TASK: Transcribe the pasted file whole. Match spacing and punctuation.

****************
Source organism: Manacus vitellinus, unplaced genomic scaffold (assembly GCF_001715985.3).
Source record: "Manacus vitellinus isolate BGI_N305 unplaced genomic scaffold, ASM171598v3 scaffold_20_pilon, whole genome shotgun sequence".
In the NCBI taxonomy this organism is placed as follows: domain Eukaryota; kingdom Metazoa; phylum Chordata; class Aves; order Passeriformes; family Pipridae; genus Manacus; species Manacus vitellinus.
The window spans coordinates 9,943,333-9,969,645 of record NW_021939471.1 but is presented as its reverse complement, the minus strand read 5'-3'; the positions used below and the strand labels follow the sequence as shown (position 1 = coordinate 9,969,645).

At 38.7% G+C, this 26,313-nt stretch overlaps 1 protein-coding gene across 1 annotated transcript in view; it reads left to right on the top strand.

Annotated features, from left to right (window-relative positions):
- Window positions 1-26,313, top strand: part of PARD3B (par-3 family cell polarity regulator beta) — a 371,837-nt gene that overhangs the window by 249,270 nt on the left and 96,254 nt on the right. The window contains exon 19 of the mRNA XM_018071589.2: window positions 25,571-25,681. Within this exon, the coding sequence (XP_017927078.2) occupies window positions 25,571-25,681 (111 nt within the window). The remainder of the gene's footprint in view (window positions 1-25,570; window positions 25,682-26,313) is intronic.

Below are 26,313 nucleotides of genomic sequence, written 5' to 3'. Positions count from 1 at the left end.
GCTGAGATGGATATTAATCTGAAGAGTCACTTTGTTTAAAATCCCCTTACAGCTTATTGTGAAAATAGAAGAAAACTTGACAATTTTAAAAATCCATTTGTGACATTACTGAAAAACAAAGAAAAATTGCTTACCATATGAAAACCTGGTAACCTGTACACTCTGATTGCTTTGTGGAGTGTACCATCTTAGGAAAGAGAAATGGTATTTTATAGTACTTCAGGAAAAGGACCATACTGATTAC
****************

Source organism: Manacus vitellinus, unplaced genomic scaffold (assembly GCF_001715985.3).
Source record: "Manacus vitellinus isolate BGI_N305 unplaced genomic scaffold, ASM171598v3 scaffold_20_pilon, whole genome shotgun sequence".
In the NCBI taxonomy this organism is placed as follows: domain Eukaryota; kingdom Metazoa; phylum Chordata; class Aves; order Passeriformes; family Pipridae; genus Manacus; species Manacus vitellinus.
The window spans coordinates 9,943,333-9,969,645 of record NW_021939471.1 but is presented as its reverse complement, the minus strand read 5'-3'; the positions used below and the strand labels follow the sequence as shown (position 1 = coordinate 9,969,645).

At 38.7% G+C, this 26,313-nt stretch overlaps 1 protein-coding gene across 1 annotated transcript in view; it reads left to right on the top strand.

Annotated features, from left to right (window-relative positions):
- Window positions 1-26,313, top strand: part of PARD3B (par-3 family cell polarity regulator beta) — a 371,837-nt gene that overhangs the window by 249,270 nt on the left and 96,254 nt on the right. The window contains exon 19 of the mRNA XM_018071589.2: window positions 25,571-25,681. Within this exon, the coding sequence (XP_017927078.2) occupies window positions 25,571-25,681 (111 nt within the window). The remainder of the gene's footprint in view (window positions 1-25,570; window positions 25,682-26,313) is intronic.

Below are 26,313 nucleotides of genomic sequence, written 5' to 3'. Positions count from 1 at the left end.
GCTGAGATGGATATTAATCTGAAGAGTCACTTTGTTTAAAATCCCCTTACAGCTTATTGTGAAAATAGAAGAAAACTTGACAATTTTAAAAATCCATTTGTGACATTACTGAAAAACAAAGAAAAATTGCTTACCATATGAAAACCTGGTAACCTGTACACTCTGATTGCTTTGTGGAGTGTACCATCTTAGGAAAGAGAAATGGTATTTTATAGTACTTCAGGAAAAGGACCATACTGATTAC